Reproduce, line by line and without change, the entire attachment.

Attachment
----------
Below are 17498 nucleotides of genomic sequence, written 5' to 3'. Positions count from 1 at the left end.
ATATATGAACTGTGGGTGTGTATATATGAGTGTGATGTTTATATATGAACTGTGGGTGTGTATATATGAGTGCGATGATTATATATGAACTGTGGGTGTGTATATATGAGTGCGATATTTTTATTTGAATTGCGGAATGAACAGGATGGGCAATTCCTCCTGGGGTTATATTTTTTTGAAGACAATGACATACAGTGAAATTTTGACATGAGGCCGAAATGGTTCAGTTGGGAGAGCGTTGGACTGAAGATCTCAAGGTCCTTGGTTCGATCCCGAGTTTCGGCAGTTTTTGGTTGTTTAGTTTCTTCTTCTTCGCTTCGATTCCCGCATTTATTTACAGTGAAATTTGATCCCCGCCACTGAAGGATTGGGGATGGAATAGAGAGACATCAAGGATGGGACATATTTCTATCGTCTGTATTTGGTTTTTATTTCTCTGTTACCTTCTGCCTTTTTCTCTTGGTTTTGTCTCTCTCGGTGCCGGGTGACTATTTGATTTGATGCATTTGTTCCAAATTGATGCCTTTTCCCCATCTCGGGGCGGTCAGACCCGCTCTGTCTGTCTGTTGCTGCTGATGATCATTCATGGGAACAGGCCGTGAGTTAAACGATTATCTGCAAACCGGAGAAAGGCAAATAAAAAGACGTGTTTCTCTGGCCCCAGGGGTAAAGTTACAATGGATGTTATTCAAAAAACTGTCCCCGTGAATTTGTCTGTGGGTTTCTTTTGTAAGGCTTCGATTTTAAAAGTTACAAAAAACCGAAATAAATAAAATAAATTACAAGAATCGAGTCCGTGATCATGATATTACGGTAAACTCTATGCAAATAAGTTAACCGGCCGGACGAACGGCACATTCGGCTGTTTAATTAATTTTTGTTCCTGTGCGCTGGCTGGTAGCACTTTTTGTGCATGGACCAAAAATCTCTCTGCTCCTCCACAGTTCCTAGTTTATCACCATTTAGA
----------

Below are 17498 nucleotides of genomic sequence, written 5' to 3'. Positions count from 1 at the left end.
ATATATGAACTGTGGGTGTGTATATATGAGTGTGATGTTTATATATGAACTGTGGGTGTGTATATATGAGTGCGATGATTATATATGAACTGTGGGTGTGTATATATGAGTGCGATATTTTTATTTGAATTGCGGAATGAACAGGATGGGCAATTCCTCCTGGGGTTATATTTTTTTGAAGACAATGACATACAGTGAAATTTTGACATGAGGCCGAAATGGTTCAGTTGGGAGAGCGTTGGACTGAAGATCTCAAGGTCCTTGGTTCGATCCCGAGTTTCGGCAGTTTTTGGTTGTTTAGTTTCTTCTTCTTCGCTTCGATTCCCGCATTTATTTACAGTGAAATTTGATCCCCGCCACTGAAGGATTGGGGATGGAATAGAGAGACATCAAGGATGGGACATATTTCTATCGTCTGTATTTGGTTTTTATTTCTCTGTTACCTTCTGCCTTTTTCTCTTGGTTTTGTCTCTCTCGGTGCCGGGTGACTATTTGATTTGATGCATTTGTTCCAAATTGATGCCTTTTCCCCATCTCGGGGCGGTCAGACCCGCTCTGTCTGTCTGTTGCTGCTGATGATCATTCATGGGAACAGGCCGTGAGTTAAACGATTATCTGCAAACCGGAGAAAGGCAAATAAAAAGACGTGTTTCTCTGGCCCCAGGGGTAAAGTTACAATGGATGTTATTCAAAAAACTGTCCCCGTGAATTTGTCTGTGGGTTTCTTTTGTAAGGCTTCGATTTTAAAAGTTACAAAAAACCGAAATAAATAAAATAAATTACAAGAATCGAGTCCGTGATCATGATATTACGGTAAACTCTATGCAAATAAGTTAACCGGCCGGACGAACGGCACATTCGGCTGTTTAATTAATTTTTGTTCCTGTGCGCTGGCTGGTAGCACTTTTTGTGCATGGACCAAAAATCTCTCTGCTCCTCCACAGTTCCTAGTTTATCACCATTTAGA